Making allowances for middle earners
RADIO REVIEW:AS HE INTRODUCED a report on the possibility of the children’s allowance being slashed, Pat Kenny asked the question that has become de rigueur regarding this Government’s policy proposals.
“Are these drastic cuts going to happen,” the presenter wondered on Wednesday’s edition of Today With Pat Kenny (RTÉ Radio 1, weekdays), “or are we seeing just another kite being flown?” If the latter was the case, it was the equivalent of launching a kite in the middle of a particularly violent electrical storm.
As last week’s numerous radio items on the subject testified, the potential cut in child benefit is a charged issue.
Kenny was introducing a vox pop by Paddy O’Gorman with mothers collecting the allowance, in Shankill, Co Dublin. Despite hailing from different backgrounds, each of O’Gorman’s three interviewees – a separated Welsh woman in a part-time job, the wife of a young working couple strapped by negative equity and childcare, and an unemployed single mother of teenage children – made it clear they would struggle to raise their children without the money.
Kenny concluded that if these women were anything to go by, any Government moves to decrease the benefit would be “politically fraught”, although the presenter also noted that it was a small, random sample of the population.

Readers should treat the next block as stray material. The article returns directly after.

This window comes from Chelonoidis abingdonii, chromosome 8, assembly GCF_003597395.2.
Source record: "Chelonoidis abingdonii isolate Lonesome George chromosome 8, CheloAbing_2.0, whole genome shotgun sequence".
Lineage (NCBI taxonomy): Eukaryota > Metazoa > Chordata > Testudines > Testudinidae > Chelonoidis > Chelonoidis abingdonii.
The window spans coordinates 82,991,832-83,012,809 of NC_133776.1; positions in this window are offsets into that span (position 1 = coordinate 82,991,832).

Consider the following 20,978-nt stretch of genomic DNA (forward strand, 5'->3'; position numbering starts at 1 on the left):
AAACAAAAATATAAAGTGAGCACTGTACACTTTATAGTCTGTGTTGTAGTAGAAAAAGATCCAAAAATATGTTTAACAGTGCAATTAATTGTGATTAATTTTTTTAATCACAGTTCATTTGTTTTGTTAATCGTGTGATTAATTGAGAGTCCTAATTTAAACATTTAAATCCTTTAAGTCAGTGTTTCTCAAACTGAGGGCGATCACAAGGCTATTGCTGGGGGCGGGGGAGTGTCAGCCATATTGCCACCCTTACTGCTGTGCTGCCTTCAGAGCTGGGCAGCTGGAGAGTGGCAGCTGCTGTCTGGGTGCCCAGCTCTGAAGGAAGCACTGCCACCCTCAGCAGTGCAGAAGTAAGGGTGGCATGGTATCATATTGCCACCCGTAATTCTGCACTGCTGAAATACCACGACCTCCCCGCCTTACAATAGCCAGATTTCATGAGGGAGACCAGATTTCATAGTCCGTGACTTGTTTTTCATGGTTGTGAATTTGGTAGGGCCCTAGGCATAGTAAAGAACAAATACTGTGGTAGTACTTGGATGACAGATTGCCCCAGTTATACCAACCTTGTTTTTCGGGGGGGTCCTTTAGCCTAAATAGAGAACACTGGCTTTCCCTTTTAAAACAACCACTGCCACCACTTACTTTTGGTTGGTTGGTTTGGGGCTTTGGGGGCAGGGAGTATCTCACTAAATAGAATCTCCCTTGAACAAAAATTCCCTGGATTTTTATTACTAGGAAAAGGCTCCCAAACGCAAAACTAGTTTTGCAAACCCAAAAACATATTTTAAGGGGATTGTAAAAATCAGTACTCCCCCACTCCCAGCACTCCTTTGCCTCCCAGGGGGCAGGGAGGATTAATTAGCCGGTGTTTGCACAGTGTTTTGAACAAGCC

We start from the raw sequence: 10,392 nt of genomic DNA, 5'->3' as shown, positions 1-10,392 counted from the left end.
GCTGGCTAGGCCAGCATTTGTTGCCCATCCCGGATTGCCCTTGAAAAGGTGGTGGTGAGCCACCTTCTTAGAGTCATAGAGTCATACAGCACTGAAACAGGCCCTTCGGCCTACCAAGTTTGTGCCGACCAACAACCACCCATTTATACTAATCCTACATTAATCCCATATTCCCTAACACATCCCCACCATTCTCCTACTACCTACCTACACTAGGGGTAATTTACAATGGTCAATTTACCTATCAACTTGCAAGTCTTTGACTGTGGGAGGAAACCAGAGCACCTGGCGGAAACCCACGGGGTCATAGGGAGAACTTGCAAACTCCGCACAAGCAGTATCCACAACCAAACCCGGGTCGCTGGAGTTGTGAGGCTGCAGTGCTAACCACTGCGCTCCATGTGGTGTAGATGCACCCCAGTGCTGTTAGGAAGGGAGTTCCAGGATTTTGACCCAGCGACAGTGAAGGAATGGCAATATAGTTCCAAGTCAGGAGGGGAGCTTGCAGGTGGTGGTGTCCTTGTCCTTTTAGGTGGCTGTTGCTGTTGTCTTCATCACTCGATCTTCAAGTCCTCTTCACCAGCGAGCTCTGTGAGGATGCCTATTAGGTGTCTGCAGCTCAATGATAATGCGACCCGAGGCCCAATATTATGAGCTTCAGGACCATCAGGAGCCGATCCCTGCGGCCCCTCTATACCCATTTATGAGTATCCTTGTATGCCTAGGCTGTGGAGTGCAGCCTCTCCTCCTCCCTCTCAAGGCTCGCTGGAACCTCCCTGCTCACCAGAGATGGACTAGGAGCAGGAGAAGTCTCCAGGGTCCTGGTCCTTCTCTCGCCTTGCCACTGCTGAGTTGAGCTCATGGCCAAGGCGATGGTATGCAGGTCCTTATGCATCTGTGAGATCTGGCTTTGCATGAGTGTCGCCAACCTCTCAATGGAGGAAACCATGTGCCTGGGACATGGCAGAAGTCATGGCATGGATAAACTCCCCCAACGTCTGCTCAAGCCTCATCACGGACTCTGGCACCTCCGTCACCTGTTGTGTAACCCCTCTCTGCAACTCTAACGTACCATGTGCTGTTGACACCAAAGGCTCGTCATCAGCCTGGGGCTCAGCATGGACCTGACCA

In fact, it wasn’t random at all. O’Gorman had spoken to those who could not afford to wait for the money to be paid into their account, and hence were much more likely to be financially squeezed. As is generally the case with the roving reporter’s items, its chief value was as a glimpse into the unseen corners of Irish life, spiced up by O’Gorman’s trademark queries into his subjects’ personal lives, which at times make him sound like a frustrated matchmaker.
“Have you a man to love?” he asked Stacey, the single mother. When she replied in the negative, he pressed the matter, wondering if she missed “having the company of a man”. Stacey’s rebuff to this vaguely skin-crawling line of questioning was as emphatic as it was spirited. “Ah no, sure haven’t I Fifty Shades of Grey for that?” One wouldn’t be surprised if the Government started encouraging such racy celibacy among the wider public, given the drain children apparently pose on funds.
Feelings on the matter were running high over on The Last Word (Today FM, weekdays), as Orla O’Connor of the National Women’s Council and the entrepreneur Nicola Byrne debated the issue on Tuesday. O’Connor told the host, Matt Cooper, that in the absence of wider child-support measures, the allowance was all most parents got from the State. Byrne, by contrast, viewed the subject through the conventional prism of austerity. She claimed Ireland had the best welfare state in Europe, adding for good measure: “We are known for our welfare migrants.” We now had to “readjust downwards”, she said. As a mother of four, Byrne felt she should be means-tested for the allowance, which had become “an entitlement”.